The Seed&Spark Blog

Development: Breaking Down the Option Agreement

April 15, 2016

• Stacey Davis

We launched this blog series by identifying when a filmmaker should consult with a qualified entertainment attorney. Over the next several months, we will examine the life of a film (development, pre-production, production, post and distribution) and discuss the important legal issues a filmmaker may encounter along the way.

First up, development. During this stage, a filmmaker acquires the material to produce into a film. Whether purchasing an original screenplay or the film rights to a book, a filmmaker may desire to "option" the material for a period of time rather than purchase the material upfront.

Why spend $25,000 on the purchase of the film rights to a YA novel only to find out no one is interested in getting the movie made? An option allows the parties to share the risk. Through the option process, the rights holder grants the filmmaker the exclusive right to buy the material (e.g. an article, a screenplay, someone's life story rights) in the future. Here are some key terms found in an Option Agreement and some helpful negotiating tips:

  • Option Price: This number can be a little as a $1.00 or as high as the market will bear. Generally, the option price is 10% of the final purchase price.
  • Purchase Price: The number can be a flat rate or a percentage or a combination of both. The ultimate number depends on a wide range of considerations. How popular is the work? Is the writer a well-known commodity or an up and comer? What is the scope of the rights being granted? All of these variables play in to the analysis. The market is constantly evolving so it is important to consult someone knowledgeable in the industry to ensure the price is fair.
  • Option Period: Generally, the duration of the option ranges from 12 to 18 months, but extensions or renewals are commonplace.
  • Grant of Rights: This term defines the scope of the rights granted to the filmmaker. The broader the scope, the more the purchase price. Filmmakers will always want the broadest grant of rights possible; whereas, the writer will want to “reserve” as many rights as possible. Common reserved rights include print and electronic book publishing, gaming, dramatic, radio, etc. This is one situation where it's not wise to “download” a form off the internet. If the form was written for the benefit of the rights holder, the filmmaker could unknowingly concede more than necessary.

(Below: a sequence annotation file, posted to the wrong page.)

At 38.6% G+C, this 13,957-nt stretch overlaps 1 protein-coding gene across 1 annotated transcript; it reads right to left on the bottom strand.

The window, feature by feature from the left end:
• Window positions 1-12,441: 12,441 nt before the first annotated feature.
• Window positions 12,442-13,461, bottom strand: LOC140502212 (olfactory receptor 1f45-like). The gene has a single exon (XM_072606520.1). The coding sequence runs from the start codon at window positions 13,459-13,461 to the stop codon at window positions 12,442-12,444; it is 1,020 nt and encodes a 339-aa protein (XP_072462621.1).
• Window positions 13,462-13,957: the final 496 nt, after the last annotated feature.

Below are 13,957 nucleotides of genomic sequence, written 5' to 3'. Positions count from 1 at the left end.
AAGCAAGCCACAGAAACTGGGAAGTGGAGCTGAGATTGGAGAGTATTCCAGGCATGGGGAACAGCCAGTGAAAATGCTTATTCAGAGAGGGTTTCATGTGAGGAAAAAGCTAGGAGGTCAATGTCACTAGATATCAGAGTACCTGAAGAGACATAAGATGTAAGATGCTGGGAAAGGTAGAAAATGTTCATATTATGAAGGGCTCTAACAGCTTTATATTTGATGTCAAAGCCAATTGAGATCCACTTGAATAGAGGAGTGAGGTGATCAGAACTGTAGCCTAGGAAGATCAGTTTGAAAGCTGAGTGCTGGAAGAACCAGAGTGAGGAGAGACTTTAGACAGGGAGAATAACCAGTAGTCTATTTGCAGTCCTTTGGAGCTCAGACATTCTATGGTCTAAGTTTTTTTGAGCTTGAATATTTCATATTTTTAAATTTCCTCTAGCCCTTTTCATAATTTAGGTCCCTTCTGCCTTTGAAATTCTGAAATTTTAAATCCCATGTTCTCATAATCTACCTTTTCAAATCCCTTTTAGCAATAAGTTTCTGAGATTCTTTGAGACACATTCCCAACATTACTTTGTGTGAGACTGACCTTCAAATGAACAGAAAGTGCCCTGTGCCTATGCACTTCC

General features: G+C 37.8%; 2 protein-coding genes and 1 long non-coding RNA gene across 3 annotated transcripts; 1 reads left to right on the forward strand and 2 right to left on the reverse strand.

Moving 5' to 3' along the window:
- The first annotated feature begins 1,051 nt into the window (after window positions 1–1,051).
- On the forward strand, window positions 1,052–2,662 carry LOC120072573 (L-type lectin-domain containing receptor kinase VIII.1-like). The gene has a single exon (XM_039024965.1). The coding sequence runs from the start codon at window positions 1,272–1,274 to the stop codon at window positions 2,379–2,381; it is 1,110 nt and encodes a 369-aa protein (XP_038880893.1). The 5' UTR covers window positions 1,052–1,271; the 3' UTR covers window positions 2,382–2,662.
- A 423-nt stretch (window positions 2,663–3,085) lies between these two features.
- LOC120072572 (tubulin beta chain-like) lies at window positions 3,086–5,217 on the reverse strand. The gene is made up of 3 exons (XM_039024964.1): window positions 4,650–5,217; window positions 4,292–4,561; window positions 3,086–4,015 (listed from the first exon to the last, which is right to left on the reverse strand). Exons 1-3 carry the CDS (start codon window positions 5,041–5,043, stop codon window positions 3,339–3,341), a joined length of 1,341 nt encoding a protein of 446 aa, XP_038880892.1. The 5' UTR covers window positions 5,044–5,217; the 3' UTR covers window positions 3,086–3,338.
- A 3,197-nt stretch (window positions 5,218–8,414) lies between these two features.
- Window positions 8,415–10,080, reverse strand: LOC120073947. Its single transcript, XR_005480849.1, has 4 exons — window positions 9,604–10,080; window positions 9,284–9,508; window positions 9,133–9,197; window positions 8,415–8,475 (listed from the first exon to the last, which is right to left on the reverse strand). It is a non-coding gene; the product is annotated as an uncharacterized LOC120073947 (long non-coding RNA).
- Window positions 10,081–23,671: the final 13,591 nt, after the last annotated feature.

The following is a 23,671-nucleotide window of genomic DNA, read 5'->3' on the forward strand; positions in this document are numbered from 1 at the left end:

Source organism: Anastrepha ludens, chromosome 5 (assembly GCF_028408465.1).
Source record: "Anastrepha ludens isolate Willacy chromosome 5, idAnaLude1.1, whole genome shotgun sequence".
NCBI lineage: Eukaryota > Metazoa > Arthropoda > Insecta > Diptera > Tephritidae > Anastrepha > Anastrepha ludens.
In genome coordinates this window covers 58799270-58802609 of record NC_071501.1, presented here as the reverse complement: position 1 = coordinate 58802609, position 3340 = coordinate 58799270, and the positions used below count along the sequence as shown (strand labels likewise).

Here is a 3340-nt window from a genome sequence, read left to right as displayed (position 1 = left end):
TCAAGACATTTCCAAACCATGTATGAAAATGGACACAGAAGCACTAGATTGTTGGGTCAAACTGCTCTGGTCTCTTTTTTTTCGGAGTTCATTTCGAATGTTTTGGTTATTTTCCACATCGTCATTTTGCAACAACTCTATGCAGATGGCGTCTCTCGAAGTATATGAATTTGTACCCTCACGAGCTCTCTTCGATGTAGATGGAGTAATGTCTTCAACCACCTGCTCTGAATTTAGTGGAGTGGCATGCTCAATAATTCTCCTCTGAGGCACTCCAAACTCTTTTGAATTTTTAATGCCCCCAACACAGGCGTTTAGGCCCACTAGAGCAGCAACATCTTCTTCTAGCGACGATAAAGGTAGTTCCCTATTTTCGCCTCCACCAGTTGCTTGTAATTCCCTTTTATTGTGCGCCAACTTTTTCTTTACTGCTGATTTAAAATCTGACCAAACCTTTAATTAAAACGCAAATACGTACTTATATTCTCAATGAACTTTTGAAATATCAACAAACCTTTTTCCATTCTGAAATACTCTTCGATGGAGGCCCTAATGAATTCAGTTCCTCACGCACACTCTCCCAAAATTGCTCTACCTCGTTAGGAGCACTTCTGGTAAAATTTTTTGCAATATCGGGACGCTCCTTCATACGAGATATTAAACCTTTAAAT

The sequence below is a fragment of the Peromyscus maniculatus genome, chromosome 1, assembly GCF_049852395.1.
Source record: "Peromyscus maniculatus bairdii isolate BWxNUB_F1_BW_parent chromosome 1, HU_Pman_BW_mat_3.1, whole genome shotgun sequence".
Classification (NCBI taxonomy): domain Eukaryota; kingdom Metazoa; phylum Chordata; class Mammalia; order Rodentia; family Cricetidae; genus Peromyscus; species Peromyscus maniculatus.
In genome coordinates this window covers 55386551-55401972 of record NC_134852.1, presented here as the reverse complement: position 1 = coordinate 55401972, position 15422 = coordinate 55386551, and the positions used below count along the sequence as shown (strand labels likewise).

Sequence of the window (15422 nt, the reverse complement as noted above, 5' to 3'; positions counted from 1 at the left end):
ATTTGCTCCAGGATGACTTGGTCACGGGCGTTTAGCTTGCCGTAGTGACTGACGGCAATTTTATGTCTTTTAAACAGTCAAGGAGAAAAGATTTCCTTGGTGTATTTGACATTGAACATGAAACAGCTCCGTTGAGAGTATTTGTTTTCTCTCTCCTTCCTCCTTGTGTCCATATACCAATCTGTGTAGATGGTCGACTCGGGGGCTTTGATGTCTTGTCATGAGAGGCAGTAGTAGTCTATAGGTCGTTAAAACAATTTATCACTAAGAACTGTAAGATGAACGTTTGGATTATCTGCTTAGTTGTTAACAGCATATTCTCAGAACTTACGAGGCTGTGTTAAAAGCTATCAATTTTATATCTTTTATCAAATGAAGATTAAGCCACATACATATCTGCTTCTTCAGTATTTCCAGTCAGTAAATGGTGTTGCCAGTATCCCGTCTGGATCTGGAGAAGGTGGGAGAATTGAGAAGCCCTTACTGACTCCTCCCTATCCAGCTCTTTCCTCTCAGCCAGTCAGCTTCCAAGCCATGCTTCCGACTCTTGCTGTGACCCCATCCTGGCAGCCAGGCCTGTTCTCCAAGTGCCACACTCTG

• Renewal Rights: A renewal right allows the filmmaker to renew or extend the option for an additional term. An option is renewed by giving written notice to the rights holder (prior to the expiration of the initial term) of the intent to extend the initial term. Sometimes an additional payment is made to the rights holder at the time of the extension.
  • Expiration of Option: If the option expires without being exercised, the rights holder keeps the option payment and all intellectual property rights to the optioned material. The parties essentially walk away. The rights holder is not entitled to any further compensation and the filmmaker has no further right to exclusively shop the material.
  • Exercise of Option: If the filmmaker exercises the option, she receives all of the granted rights in exchange for payment of the purchase price to the rights holder. Sometimes the option (and renewal) payments are offset against the purchase price meaning the filmmaker subtracts the amount of the option payment from the ultimate purchase price.
  • Always negotiate the acquisition agreement at the time you negotiate the option agreement (attach it as an exhibit or incorporate the terms within the four corners of the option agreement). As the filmmaker, you do not want to exercise the option and be left not with the rights to the underlying property, but the right to negotiate the purchase of the property. Structure the option so that once it is exercised, the purchase terms are automatically invoked.

Final thoughts: An option agreement is a useful tool to have in a filmmaker's toolkit. It allows you to share risk and shop the material prior to purchase. Always negotiate the purchase terms at the same time you negotiate the option terms.

Stacey will be a guest on Seed&Spark's Twitter Chat on May 10, 2016 at 11:00PST.


Stacey Davis

Stacey Davis is the owner of The Law Firm of Stacey A. Davis, LLC, an entertainment and intellectual property boutique firm, specializing in film, television, music, and book publishing. For more information on the Firm’s services, please visit You can follow Stacey on Facebook (/staceydavislaw), Twitter (@staceydavislaw) and LinkedIn. You can also reach Stacey at [email protected].



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